Piute County, Utah

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A Brief History of Piute County*

Piute County was split off from Beaver County in 1865. Its western boundary approximates the crest of the Tushar Mountains with the highest peaks in the High Plateaus section of the Colorado Plateau. Most of the population is concentrated in the Sevier River Valley. Grass Valley (Otter Creek) lies between the Sevier Plateau in the center of the county and the Parker Range on the eastern border.

Piute County, Utah Evidence of prehistoric inhabitants has been found in the caves of Kingston Canyon (now an attractive local recreation area). The county has been occupied by both the Fremont and the later Paiute Indians who were mainly gatherers and hunters of food and who produced beautiful baskets for many uses and rabbit-skin clothing for winter protection.

Circleville and Junction were settled in 1864 by a group of Mormon pioneers from Ephraim. The Sevier Valley provided good grazing, and livestock remains important to the economy. Wild hay, alfalfa, grain, and pastures provide feed for the limited beef and dairy production. Earth-covered potato cellars remain as evidence of a successful crop in an earlier era.

The Piute School District employs 50 residents. Less obvious contributors to the local economy are a small group of retirees in the larger towns. As in most of Utah's rural counties, "home" has a strong pull on the natives while economic forces tend to push recent high school graduates toward the opportunities of urban areas. Piute residents depend on nearby Richfield north on Highway 89 for major services.

Earth's riches once played a dominant role in the economy. A gold and silver boom in the Tushars spawned such towns as Bullion, Kimberly, and Marysvale. The Ohio Mining District was organized in 1868, and by 1872 Bullion Canyon boasted 50 buildings and hundreds of eager miners. Kimberly, in the Gold Mountain District, developed around the rich Annie Laurie claim, located in 1891. The completion of a Denver and Rio Grande Railroad branch line to Marysvale in 1900 linked Piute's mines and farms to the marketplace. Later, lead, zinc, alunite, and uranium were significant products. Piute's huge reserves of high-grade alunite ores were especially important during World Wars I and II. Cyclical mining, now in a bust mode, could boom again.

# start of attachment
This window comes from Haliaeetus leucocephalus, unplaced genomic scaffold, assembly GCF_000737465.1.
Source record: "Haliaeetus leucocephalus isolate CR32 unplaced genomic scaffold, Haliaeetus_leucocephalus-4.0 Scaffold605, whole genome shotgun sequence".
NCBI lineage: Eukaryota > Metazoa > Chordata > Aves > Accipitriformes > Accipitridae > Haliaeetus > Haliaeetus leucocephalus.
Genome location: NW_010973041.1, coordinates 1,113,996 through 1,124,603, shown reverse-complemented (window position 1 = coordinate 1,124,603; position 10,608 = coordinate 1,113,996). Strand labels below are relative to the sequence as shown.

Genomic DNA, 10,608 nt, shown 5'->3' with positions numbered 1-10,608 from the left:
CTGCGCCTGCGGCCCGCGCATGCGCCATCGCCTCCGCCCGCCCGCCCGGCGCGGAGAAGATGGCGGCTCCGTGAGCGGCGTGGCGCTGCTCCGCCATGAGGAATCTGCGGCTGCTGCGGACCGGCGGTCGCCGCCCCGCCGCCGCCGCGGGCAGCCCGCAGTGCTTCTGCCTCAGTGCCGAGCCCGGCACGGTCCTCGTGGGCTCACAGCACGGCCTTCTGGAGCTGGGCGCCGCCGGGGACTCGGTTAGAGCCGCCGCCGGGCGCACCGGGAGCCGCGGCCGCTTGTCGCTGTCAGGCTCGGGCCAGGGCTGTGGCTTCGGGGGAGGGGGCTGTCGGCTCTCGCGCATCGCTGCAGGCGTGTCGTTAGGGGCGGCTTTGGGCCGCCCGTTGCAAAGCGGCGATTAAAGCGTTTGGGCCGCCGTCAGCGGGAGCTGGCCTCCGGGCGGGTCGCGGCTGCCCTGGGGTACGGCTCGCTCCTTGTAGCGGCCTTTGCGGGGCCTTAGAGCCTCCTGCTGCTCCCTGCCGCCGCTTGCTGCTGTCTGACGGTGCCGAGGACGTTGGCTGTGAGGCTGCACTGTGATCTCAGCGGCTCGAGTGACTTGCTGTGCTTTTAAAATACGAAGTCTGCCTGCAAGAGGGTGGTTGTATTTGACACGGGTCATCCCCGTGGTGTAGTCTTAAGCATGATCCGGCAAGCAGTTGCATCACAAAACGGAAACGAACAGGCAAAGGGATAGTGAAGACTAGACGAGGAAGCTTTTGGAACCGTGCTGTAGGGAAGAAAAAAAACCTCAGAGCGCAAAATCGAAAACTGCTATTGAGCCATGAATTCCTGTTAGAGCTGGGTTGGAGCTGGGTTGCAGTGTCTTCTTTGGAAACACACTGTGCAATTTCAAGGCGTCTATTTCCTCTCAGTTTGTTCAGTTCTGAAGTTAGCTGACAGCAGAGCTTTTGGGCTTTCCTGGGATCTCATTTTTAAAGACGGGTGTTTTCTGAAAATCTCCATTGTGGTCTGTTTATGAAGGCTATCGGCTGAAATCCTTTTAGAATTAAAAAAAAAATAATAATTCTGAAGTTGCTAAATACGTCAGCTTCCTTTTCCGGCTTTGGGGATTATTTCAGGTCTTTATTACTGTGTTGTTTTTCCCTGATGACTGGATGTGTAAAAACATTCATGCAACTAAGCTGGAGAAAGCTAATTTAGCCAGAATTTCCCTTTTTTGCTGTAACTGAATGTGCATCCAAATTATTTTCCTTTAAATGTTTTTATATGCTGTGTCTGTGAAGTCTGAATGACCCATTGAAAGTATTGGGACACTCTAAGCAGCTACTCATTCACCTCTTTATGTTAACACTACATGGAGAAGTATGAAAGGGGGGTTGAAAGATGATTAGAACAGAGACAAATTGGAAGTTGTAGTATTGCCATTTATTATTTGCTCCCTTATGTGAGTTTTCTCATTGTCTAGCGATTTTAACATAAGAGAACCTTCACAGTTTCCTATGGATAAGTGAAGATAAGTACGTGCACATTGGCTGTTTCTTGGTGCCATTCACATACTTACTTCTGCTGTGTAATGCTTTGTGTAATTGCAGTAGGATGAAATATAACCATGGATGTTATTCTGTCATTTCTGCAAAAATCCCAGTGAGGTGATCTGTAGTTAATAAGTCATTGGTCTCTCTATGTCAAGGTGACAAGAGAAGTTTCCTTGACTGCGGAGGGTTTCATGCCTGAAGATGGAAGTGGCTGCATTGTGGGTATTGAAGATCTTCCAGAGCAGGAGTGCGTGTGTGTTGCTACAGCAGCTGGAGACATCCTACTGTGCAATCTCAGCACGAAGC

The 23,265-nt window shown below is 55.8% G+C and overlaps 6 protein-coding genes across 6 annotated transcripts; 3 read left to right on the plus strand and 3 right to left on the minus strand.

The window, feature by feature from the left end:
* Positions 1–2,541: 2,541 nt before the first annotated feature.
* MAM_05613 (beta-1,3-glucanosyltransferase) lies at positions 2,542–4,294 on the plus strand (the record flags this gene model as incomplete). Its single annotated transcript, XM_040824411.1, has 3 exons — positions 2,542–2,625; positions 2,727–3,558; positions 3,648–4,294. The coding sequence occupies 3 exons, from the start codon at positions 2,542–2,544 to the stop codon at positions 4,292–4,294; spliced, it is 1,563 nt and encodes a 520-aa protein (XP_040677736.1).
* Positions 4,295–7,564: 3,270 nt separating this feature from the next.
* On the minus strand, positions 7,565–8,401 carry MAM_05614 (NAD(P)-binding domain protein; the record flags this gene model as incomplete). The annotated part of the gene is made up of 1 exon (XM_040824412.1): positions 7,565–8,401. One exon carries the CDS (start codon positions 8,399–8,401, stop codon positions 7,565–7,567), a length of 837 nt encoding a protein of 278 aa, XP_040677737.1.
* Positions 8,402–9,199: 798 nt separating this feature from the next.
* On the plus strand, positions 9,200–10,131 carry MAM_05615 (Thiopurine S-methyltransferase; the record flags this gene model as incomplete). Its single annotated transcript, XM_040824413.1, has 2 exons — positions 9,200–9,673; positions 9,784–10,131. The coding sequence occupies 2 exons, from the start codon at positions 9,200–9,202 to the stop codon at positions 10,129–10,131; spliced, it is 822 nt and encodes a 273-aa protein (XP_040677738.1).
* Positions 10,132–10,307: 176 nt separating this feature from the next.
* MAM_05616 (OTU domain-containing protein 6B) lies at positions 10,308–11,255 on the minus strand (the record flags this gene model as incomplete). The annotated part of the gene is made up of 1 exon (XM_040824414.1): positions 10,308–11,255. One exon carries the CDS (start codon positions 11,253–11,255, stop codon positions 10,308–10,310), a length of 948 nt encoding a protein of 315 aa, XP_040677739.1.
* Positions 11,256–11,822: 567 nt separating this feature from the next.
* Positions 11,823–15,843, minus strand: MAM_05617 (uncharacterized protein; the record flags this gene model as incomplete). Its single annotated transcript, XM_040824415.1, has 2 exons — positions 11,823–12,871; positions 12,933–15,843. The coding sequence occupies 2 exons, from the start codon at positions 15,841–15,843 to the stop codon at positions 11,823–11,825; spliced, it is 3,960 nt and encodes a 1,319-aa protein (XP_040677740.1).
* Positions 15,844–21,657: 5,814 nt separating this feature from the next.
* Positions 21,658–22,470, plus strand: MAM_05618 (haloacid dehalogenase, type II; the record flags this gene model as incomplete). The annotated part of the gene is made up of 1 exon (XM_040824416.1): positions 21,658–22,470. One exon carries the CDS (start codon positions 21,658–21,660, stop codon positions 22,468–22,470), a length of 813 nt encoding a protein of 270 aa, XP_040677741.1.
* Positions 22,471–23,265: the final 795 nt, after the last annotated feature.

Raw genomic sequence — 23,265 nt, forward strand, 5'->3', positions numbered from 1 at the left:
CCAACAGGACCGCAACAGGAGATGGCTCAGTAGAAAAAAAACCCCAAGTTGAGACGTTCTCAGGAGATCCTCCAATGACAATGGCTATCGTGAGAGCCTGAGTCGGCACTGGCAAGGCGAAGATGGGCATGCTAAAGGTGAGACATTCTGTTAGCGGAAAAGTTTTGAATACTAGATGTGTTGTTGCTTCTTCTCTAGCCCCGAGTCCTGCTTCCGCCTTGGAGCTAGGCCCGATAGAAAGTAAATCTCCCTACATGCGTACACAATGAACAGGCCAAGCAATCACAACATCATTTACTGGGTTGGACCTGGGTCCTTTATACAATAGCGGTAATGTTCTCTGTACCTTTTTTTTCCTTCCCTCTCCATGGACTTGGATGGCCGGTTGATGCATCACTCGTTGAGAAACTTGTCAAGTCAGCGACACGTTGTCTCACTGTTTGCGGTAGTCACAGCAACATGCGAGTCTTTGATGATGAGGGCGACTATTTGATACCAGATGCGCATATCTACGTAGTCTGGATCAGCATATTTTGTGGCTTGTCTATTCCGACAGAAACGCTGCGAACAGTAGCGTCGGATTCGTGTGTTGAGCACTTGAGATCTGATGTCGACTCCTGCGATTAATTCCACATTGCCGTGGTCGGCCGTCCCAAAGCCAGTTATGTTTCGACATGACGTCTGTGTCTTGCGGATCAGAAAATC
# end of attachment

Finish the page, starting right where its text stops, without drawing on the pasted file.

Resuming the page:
Recreational activities also create some job opportunities. Piute and Otter Creek reservoirs provide good boating, water skiing, and fishing. The Parker ranch just south of Circleville has become a tourist attraction because of its association with outlaw Butch Cassidy.

*Used by permission. Beehive History 14: Utah Counties. 1988. Utah State Historical Society, 300 Rio Grande, Salt Lake City, UT 84101-1182, 801/533-3500.

Beehive History A History of Piute County
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Piute County History

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Piute County Census, Demographic & Economic Profiles

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Piute County Agriculture

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Piute County Newspapers

  • Piute County Progress - Archives
    Available issues from Utah Digital Newspapers: 1894-1939. Search all newspapers, select a specific newspaper or browse by county. This project was funded by the Library Services and Technology Act (LSTA) and digitized at the University of Utah.
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Piute County Quick Facts

Area: 754 Square Miles
County Seat: Junction
Origin of Name: the Paiute Indians
Population: 1,556 (2010 Census), 1,435 (2000 Census); 1,347 (2006 Estimate)
Bordering Counties: Beaver, Garfield, Iron, Sevier, and Wayne